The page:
Law enforcement officers recently cited seven snowmobilers for riding in the Mission Mountain Wilderness, a protected area in the Flathead National Forest.
Motorized vehicles are prohibited in designated wilderness areas.
Seven violation notices were issued to the snowmobilers for possessing or using a motor vehicle or motorized equipment in a National Forest Wilderness. The snowmobilers were each fined $325. Violating the policy carries a maximum penalty of up to $5,000 for an individual or $10,000 for an organization or imprisonment for not more than six months or both.
According to Flathead National Forest officials, officers observed snowmobile tracks entering the wilderness area while patrolling the Mission Mountain Wilderness boundary. Later, several snowmobiles exited the Mission Mountain Wilderness area.
Four of the snowmobilers were from Kalispell and the other three were from the Polson area.
Forest Service Law Enforcement also issued violation notices to two snowmobile operators who violated the Badger – Two Medicine closure area on the Lewis and Clark National Forest.
One individual from Raymond, Alberta stated he knew the area had been closed in the past but that someone told him it was no longer closed to snowmobiles.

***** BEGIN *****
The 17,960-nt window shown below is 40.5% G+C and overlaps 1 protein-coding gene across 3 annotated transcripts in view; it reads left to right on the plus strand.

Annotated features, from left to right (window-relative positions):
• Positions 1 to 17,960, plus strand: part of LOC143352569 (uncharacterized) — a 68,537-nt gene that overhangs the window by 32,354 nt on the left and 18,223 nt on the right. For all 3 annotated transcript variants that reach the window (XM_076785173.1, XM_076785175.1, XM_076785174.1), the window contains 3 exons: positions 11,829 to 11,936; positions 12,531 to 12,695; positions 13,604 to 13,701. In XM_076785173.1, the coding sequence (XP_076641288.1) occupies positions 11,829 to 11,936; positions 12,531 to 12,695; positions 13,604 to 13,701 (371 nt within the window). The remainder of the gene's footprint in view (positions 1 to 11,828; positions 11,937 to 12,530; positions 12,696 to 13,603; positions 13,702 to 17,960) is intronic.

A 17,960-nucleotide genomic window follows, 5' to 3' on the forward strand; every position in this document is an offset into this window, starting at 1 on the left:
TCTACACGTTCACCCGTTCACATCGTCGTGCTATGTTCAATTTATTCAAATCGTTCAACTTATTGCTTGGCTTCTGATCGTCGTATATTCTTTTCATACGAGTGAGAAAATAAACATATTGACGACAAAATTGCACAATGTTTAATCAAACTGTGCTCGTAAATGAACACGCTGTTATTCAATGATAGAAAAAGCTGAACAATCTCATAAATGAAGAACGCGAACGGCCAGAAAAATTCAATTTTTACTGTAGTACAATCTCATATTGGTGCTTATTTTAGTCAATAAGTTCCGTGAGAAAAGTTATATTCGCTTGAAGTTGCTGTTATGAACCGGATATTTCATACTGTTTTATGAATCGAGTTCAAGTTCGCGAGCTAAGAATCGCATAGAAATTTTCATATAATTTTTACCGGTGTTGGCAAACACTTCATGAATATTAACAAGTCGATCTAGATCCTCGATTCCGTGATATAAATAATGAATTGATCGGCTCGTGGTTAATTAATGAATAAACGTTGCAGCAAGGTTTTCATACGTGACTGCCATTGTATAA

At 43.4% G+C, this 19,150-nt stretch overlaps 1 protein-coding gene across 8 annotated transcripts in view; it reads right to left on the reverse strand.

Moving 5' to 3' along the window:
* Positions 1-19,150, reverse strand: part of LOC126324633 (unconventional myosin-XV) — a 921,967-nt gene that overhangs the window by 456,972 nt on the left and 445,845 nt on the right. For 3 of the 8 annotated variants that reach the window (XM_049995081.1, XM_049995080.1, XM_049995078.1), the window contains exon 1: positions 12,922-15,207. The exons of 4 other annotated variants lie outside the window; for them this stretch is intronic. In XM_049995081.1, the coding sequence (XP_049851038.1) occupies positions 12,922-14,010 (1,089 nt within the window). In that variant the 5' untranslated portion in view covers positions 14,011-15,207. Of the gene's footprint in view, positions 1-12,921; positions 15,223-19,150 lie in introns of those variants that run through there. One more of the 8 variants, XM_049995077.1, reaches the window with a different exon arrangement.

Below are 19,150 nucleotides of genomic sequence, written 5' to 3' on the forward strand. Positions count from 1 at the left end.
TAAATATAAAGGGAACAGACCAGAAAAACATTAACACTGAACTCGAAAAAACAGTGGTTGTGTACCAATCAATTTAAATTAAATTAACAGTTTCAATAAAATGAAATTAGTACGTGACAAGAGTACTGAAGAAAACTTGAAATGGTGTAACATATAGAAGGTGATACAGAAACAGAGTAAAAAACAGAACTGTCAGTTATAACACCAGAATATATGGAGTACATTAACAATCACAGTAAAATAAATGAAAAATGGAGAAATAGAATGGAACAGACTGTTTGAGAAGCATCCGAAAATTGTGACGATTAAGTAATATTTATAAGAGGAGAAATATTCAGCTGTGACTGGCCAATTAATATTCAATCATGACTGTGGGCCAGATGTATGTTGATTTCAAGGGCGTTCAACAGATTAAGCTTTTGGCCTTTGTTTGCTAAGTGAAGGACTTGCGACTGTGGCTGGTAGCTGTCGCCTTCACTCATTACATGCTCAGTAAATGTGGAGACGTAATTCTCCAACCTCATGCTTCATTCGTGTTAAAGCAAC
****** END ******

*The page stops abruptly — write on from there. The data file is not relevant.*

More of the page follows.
The individual was cited for operating a snowmobile in violation of the Motor Vehicle Use Map.
Another individual from Cut Bank drove his snowmobile past two blaze orange boundary signs advising that the area was closed to motor vehicles. The individual stated he was unaware the area was closed to motorized vehicles.
Forest Service Law Enforcement contacted the individual inside the closure area and cited him for operating a snowmobile in violation of the Motor Vehicle Use Map.
Both citations included a $175 fine.
“Snowmobilers have a responsibility to know where they can and cannot operate on Forest Service land,” stated Teresa Wenum, conservation education coordinator with the Flathead National Forest.
The Forest Service provides free maps showing areas that are open to motorized travel and recreation at area offices.
For more information, visit the Flathead National Forest’s website.
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